As we move into 2018, I am reflecting on the brand new program we launched this fall: the JCUA Organizing Fellowship. Although the first cohort has only been together a few months, completing the 2017 portion of our time together feels like a transitional event. We have already done so much learning, building and stretching, and it’s important to recognize this moment.
Early in October, seven students from five different Chicagoland colleges and universities joined me to grapple with local racial and economic justice issues, begin to hone our skills in community organizing, and unpack what it means to pursue justice Jewishly. Each fellow came with a different understanding of social change, a different relationship to Judaism, and a different experience with Chicago issues.
Through bi-weekly workshops, skill building, and engagement with local organizing efforts, the first cohort has begun creating a platform for long term social change, exploring how to embrace and push their community forward, so that as Jews we stand in deep solidarity with other groups who face marginalization and violence. In the time we have spent together, two things stick out to me most about what this program can accomplish. First, it brings much needed understanding and agency to young people across Chicago who now know exactly how things like police misconduct and threats to immigrant communities are allowed to become commonplace. Second, it gives young college-age students, with so much of the energy and autonomy to take action, the opportunity to be pulled in to organizing spaces where they feel accountable to the fight for justice.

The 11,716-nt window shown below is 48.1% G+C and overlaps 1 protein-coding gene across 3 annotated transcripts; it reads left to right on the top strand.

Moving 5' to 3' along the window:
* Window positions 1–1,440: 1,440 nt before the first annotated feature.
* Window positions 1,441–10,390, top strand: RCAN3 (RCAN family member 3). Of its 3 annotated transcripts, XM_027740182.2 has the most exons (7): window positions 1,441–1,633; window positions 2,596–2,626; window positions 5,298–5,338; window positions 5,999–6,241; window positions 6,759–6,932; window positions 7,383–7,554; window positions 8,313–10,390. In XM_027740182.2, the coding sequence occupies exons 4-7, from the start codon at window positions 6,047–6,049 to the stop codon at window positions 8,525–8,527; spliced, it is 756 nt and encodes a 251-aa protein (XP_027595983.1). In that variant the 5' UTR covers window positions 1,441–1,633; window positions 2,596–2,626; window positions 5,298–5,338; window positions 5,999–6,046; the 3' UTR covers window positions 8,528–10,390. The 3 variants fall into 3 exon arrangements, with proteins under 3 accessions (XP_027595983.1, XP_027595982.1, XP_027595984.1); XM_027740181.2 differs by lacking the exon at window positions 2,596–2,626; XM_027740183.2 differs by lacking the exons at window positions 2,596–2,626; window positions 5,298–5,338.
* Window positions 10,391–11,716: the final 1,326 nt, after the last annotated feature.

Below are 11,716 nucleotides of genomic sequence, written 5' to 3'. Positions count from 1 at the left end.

Throughout the program, I have had the opportunity to listen to our Fellows as they have taught me what they are learning about local campaigns for police accountability and immigrant rights. They now speak with authority and urgency, and are compelled to spread what they are learning to others on their campus, and to their friends and family. They mention feeling angry but also energized, able to move forward now that they are plugged in to the specific ways our systems need fixing.
I can also see how they are now more a part of the work we are doing at JCUA, and throughout Chicago. Through relational meetings and involvement in campaign actions and events, they are now closer to the work, to the people who are directly impacted, to their fellow Jews who are already standing up and fighting back. Because of their work to get to know each other and their own communities, they understand what questions to ask to get at the root of why people organize. Because of their participation in community meetings, teach-ins, and rallies, they feel ownership and responsibility for the issues.
At one of our last actions of the year, an Organizing Fellow and I led a JCUA contingent to Chicago’s rally to demand a Clean DREAM Act. That evening felt symbolic, as a culminating moment of the ways in which the young people and program staff at JCUA have been brought in closer to the work we are doing because of this new Organizing Fellowship. I am proud of what this first cohort has accomplished thus far, and am eager for the next half of our year together to begin.